advised hiring managers to pay attention to the candidate’s approach to professional development, to look for candidates who identify with the profession outside the nine-to-five day.
Read the post to get a full picture.
This creates an interesting conundrum. I believe in being passionate about what you do, and think that there’s more than just a little truth to this quote:
You know who you are. It comes down to a simple gut check: You either love what you do or you don’t. Period.
– P. Bronson
But I don’t believe that tech comm (or any other career) should take up your entire life or subsume your identity. You can read more about my thoughts on this here.
In this space and elsewhere, Aaron and I tell people to take what they do seriously but not to take themselves seriously. Living, eating, breathing, dreaming, thinking, and whatever else technical communications (or any other job) is … well, it’s not a good thing. It makes someone very one dimensional, and I’m not sure I’d want to work with or hire someone like that.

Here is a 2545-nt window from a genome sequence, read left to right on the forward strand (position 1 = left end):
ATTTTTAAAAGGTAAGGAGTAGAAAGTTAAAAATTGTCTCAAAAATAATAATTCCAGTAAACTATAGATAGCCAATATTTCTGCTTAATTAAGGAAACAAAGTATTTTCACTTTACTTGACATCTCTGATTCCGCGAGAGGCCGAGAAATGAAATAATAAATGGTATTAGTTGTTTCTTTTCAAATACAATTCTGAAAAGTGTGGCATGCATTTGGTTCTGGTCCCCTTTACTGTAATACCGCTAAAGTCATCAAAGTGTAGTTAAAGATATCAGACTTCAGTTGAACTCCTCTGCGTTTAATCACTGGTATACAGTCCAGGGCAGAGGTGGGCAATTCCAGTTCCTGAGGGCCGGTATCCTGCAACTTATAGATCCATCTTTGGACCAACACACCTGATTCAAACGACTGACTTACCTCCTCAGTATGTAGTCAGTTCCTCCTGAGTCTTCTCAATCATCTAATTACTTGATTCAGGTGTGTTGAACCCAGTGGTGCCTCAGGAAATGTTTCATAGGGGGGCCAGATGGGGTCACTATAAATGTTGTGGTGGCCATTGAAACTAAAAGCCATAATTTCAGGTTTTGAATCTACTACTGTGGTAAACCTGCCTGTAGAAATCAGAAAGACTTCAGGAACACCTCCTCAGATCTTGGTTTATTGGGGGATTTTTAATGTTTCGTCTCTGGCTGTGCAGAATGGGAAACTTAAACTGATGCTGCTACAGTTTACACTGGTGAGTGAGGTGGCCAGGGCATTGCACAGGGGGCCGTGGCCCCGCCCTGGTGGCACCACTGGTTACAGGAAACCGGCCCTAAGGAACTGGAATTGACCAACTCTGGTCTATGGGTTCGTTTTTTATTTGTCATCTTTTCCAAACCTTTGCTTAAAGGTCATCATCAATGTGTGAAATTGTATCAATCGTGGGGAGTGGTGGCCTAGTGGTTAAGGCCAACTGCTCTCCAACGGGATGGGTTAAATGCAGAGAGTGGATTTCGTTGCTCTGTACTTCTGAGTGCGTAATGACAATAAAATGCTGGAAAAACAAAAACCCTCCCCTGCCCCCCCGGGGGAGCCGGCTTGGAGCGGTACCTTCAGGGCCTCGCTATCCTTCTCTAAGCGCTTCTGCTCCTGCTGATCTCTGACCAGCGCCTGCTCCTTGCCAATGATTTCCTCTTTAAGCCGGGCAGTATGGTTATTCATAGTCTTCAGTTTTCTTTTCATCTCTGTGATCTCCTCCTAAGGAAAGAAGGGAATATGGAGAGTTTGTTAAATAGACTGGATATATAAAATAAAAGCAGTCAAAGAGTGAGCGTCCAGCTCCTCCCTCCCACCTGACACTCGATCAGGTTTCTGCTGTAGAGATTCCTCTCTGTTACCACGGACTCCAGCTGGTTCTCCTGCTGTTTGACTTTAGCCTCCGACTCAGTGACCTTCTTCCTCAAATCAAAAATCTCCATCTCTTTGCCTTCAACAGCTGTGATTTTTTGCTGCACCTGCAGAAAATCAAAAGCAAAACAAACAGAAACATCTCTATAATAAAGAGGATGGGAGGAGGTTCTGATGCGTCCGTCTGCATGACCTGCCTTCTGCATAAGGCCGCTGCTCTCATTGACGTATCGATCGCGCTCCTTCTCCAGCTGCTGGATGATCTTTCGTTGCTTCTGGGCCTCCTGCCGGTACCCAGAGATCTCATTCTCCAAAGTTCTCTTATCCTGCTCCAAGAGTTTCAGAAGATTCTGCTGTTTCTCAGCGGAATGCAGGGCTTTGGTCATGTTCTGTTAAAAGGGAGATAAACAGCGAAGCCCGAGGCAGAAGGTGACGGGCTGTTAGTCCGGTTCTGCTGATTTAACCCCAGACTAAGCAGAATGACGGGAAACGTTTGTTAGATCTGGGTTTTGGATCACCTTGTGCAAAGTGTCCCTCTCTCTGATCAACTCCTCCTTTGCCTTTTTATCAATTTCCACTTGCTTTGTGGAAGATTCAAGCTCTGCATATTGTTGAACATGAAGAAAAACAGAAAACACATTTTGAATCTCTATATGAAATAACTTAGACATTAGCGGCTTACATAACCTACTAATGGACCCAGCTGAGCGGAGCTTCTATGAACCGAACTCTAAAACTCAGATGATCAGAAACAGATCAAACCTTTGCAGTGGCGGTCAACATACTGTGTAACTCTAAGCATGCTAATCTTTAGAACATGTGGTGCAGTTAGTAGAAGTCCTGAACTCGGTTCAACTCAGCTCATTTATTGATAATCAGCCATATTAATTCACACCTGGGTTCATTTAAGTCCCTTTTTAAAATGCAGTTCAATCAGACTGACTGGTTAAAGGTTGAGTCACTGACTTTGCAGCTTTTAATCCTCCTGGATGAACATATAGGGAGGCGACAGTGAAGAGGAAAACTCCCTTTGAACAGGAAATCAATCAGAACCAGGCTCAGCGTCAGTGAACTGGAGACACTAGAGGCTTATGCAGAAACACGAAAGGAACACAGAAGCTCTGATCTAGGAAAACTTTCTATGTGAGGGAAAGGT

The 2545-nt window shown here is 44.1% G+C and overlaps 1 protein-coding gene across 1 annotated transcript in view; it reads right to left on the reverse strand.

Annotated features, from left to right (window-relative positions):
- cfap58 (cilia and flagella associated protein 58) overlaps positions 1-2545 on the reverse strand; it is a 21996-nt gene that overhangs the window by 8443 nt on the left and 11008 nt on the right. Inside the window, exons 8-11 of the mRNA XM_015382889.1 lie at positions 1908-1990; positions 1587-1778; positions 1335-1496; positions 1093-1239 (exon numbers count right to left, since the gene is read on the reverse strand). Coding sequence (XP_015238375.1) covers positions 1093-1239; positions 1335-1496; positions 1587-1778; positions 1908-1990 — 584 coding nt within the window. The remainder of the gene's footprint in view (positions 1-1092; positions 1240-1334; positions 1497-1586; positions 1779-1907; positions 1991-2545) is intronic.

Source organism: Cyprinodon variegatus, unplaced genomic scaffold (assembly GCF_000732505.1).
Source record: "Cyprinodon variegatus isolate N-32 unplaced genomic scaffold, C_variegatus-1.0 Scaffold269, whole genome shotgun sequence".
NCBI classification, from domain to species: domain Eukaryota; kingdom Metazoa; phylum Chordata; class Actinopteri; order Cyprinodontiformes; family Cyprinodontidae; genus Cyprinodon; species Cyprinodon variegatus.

I’ve worked with a few people who wrapped their identity in their careers, and they really had nothing else outside of that. No real life, few (if any) close relationships, and a lack of personality in some cases. In order to be effective at what you do, you need to step back from what you’re doing for a living. You need to take a break, and let the part of your mind that deals with your career go fallow. Even for a few hours.
And I hate to imagine what happens to those types of people when their careers don’t work out. Or, if during tough times, they lose their jobs and can’t get another one. A mind and a personal life are truly terrible things to waste.
Thoughts? Feel free to leave a comment.